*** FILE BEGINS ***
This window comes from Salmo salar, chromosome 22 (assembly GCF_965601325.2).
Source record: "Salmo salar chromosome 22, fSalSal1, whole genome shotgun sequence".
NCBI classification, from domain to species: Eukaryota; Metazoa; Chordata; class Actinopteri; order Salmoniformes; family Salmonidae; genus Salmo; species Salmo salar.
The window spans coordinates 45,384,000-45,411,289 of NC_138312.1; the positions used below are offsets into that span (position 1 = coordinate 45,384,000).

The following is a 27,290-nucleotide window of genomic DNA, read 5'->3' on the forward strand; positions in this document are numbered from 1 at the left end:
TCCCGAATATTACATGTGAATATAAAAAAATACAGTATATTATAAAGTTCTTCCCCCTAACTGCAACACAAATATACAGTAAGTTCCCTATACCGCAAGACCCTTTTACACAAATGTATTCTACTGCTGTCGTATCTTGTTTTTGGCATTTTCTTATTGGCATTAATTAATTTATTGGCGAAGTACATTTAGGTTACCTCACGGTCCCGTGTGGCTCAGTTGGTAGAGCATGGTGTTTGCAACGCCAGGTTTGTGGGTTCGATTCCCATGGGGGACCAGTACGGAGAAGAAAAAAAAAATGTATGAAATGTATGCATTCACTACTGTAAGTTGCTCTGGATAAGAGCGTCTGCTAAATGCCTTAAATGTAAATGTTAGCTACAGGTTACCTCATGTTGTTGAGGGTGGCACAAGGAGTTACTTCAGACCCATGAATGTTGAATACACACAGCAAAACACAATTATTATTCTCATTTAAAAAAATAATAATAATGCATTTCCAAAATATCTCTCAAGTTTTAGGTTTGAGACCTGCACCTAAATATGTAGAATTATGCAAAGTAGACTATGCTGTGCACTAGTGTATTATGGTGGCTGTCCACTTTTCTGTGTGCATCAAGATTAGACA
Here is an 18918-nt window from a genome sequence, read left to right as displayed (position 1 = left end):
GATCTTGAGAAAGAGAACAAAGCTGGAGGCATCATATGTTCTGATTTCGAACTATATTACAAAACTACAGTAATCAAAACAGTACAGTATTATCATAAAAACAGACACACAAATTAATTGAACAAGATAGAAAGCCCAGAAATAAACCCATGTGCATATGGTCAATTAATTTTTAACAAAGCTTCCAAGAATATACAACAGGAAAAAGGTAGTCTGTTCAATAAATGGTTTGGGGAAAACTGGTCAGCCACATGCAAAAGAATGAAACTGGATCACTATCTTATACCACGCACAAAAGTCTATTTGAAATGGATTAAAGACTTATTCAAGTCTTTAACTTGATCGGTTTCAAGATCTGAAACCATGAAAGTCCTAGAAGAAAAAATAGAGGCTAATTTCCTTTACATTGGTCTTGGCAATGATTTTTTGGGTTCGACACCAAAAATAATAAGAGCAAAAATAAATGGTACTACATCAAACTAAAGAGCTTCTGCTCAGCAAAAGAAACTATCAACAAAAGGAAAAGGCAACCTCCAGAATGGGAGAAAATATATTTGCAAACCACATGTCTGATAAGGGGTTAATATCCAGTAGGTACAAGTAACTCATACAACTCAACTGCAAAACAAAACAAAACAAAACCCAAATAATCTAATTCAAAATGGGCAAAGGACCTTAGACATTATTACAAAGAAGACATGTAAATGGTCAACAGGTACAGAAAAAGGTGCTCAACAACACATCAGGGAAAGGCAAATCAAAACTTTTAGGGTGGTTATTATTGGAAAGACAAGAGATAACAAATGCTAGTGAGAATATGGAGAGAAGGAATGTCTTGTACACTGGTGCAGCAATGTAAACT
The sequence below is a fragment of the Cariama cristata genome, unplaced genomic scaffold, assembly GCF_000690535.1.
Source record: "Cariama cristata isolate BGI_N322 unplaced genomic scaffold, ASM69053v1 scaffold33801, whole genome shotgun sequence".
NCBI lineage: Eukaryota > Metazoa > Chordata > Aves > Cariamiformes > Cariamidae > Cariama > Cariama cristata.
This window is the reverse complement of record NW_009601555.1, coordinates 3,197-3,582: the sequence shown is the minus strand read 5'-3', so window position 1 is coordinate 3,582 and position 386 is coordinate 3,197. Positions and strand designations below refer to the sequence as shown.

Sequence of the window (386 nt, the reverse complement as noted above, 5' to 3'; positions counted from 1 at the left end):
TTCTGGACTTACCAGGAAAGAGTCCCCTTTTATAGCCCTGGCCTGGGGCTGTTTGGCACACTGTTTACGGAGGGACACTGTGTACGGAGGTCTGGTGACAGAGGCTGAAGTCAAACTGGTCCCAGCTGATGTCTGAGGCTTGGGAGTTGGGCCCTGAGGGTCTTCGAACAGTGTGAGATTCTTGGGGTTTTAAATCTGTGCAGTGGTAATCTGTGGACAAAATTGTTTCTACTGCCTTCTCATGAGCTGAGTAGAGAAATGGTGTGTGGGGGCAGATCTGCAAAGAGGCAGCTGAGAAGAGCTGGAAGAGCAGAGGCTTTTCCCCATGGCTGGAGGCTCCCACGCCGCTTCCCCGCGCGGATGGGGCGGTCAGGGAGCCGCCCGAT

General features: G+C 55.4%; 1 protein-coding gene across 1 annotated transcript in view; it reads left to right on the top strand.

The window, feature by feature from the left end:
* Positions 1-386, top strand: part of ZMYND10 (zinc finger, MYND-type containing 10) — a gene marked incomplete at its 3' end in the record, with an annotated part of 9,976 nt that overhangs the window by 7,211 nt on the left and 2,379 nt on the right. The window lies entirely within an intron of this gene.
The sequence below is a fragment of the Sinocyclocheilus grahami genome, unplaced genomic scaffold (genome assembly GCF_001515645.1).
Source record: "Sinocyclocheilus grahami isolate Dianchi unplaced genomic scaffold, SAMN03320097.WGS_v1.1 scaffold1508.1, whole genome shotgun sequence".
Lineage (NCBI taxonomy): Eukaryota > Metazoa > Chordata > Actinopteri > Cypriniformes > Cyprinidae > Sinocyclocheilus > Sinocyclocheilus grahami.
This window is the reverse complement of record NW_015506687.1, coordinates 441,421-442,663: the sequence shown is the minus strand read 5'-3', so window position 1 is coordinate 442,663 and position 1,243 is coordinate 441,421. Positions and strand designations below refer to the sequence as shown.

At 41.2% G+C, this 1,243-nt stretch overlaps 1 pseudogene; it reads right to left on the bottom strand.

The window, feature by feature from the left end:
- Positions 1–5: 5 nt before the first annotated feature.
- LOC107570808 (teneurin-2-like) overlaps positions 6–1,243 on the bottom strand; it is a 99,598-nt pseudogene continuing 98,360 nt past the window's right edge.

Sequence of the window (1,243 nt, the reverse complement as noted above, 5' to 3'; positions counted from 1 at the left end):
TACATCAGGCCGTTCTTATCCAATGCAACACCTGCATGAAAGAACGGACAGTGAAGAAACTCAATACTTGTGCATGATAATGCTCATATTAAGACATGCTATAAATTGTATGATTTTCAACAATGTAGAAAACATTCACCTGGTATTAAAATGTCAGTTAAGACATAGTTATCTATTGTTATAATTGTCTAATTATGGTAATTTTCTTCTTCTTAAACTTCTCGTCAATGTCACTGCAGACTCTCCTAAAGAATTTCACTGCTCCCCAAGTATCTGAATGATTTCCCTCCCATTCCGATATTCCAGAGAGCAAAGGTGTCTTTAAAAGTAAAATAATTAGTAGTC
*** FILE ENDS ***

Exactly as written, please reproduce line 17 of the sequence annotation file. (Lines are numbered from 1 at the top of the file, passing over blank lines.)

* Positions 1-386, top strand: part of ZMYND10 (zinc finger, MYND-type containing 10) — a gene marked incomplete at its 3' end in the record, with an annotated part of 9,976 nt that overhangs the window by 7,211 nt on the left and 2,379 nt on the right. The window lies entirely within an intron of this gene.